April 9, 2011 § Leave a comment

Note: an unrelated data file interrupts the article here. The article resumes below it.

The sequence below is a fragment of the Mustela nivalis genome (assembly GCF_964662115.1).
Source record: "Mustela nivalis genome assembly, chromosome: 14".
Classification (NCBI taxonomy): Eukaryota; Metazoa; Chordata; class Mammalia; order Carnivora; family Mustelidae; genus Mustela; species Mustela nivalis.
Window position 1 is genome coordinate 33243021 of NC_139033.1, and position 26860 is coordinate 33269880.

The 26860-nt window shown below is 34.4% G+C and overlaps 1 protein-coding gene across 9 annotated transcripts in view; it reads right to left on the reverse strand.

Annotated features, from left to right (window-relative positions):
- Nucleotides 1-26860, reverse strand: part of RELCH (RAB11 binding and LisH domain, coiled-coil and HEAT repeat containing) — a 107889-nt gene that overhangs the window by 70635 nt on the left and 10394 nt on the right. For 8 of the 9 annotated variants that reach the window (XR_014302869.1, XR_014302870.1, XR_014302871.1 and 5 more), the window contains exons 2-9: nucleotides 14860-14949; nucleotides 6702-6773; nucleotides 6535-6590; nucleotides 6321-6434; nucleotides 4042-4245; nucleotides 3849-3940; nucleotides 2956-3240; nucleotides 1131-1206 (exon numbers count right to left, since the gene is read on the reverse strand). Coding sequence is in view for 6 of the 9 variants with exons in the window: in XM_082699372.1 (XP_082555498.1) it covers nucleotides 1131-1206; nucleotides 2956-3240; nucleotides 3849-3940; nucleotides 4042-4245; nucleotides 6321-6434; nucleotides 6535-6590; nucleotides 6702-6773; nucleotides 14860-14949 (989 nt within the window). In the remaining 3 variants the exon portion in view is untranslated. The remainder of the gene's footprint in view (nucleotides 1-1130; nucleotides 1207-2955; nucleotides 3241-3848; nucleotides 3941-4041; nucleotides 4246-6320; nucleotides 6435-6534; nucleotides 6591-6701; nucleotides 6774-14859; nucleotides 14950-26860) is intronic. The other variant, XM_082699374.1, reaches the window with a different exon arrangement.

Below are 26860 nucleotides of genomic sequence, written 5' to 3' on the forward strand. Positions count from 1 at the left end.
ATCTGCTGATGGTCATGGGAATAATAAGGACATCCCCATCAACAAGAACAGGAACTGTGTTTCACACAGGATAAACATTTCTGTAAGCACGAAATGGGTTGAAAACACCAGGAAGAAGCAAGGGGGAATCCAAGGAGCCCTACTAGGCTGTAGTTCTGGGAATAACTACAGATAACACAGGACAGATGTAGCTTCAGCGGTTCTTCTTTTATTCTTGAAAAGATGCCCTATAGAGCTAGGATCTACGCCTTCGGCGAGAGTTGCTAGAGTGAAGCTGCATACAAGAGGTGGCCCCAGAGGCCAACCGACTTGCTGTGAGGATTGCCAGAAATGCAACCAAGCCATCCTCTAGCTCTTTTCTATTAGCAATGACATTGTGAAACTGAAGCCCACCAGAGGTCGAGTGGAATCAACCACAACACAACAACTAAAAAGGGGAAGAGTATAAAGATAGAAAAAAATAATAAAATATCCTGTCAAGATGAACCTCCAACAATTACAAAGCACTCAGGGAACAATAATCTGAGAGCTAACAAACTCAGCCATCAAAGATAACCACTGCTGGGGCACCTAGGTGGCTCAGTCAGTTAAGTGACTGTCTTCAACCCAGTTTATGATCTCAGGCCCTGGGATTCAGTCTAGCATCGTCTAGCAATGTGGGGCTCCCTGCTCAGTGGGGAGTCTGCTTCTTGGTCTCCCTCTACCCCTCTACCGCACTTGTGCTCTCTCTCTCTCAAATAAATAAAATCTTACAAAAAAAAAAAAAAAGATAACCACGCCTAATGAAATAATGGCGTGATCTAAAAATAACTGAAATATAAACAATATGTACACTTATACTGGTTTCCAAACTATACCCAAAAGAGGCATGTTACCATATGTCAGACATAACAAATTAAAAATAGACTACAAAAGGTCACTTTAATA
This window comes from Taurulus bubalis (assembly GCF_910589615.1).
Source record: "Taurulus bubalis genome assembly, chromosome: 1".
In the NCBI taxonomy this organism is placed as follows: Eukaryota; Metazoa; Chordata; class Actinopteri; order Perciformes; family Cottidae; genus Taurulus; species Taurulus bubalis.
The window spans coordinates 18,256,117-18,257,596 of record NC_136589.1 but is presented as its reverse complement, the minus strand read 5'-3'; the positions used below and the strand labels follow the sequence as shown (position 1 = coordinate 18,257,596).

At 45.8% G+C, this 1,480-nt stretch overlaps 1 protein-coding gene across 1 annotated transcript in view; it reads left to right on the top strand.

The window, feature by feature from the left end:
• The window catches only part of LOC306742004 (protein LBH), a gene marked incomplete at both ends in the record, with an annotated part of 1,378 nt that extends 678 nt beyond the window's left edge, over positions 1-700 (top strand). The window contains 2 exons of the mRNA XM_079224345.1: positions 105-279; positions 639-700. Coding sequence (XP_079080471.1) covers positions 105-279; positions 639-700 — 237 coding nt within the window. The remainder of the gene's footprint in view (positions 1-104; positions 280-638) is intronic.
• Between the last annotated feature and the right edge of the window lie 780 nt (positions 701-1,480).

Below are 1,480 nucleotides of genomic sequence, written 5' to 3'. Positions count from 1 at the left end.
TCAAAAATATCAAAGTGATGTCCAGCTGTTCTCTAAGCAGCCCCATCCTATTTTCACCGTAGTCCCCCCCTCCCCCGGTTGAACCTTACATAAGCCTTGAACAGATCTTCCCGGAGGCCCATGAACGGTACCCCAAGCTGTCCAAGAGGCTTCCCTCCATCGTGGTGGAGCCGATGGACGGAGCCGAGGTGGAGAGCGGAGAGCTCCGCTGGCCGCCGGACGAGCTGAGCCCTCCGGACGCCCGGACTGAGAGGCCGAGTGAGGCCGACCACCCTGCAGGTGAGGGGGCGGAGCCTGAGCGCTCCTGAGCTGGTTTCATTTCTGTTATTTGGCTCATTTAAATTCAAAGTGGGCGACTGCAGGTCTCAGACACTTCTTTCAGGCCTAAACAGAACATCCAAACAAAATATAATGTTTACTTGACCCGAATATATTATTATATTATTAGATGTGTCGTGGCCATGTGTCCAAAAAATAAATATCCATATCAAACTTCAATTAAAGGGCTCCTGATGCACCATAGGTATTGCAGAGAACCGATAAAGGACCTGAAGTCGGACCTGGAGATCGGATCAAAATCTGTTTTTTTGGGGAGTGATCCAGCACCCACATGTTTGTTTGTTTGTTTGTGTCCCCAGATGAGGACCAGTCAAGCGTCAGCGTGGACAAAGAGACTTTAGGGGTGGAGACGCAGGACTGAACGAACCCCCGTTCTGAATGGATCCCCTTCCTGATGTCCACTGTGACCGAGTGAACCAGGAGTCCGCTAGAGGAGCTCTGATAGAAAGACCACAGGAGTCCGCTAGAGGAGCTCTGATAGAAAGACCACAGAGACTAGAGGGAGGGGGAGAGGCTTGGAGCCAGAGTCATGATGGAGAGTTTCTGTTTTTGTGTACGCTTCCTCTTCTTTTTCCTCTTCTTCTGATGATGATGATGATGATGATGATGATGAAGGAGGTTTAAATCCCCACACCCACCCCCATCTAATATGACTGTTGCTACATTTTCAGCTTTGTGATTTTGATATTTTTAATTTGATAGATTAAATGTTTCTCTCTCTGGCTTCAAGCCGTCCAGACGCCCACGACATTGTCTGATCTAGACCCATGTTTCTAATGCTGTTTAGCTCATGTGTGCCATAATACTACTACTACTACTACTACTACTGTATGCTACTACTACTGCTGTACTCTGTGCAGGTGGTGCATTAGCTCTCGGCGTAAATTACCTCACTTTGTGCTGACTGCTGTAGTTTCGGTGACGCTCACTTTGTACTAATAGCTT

It is documented in ancient texts that 3rd-century Persia boasted some three hundred and sixty churches, and numerous martyrs.1 We read in the book of Acts in the Bible that in the first century A.D. there were “Parthians, Medes, and Elamites, and inhabitants of Mesopotamia” in Jerusalem on the Day of Pentecost; and church tradition has it that the apostles Peter and Thomas preached the Gospel to the Parthians. In short, there was very early witness and testimony of Jesus Christ and Christianity spreading throughout the lands of Persia which we now know as Iran. The brand of Christianity that arose in Persia was never distinctly Persian as it did not adopt the Persian language, but grew out of the Syrian church. Although persecution plagued these followers of Christ from time to time—depending on the governing body in power—Christianity enjoyed steady growth. Much of this growth was the result of a Diaspora of Christians throughout Persian territories. Eventually, the Iranian Church completely disconnected itself from the western church, creating its own ecclesiastical organizations. Further divisions within the Persian Church led to significant conflict and rivalry, creating many problems among Christians and, ultimately leading to the collapse and utter defeat of the Christian Church with the added impact of Muslim and Mongol conquests in and around Iran.2 With this Muslim conquest in the 7th century Iran became part of the greater Muslim Empire. The Christian Church was weak, and Islam was in the seat of power. Over time, many Christians, Zoroastrians and others converted to Islam. Iran no longer looks like a country to which the apostles first took the gospel: the country is nearly 99% Shi’i Muslim. There is much work to be done in the foreign fields of Iran, but one must also realize that much work has already been done. We turn now to look at the history of missionary efforts in the great empire—now Islamic Republic, Iran.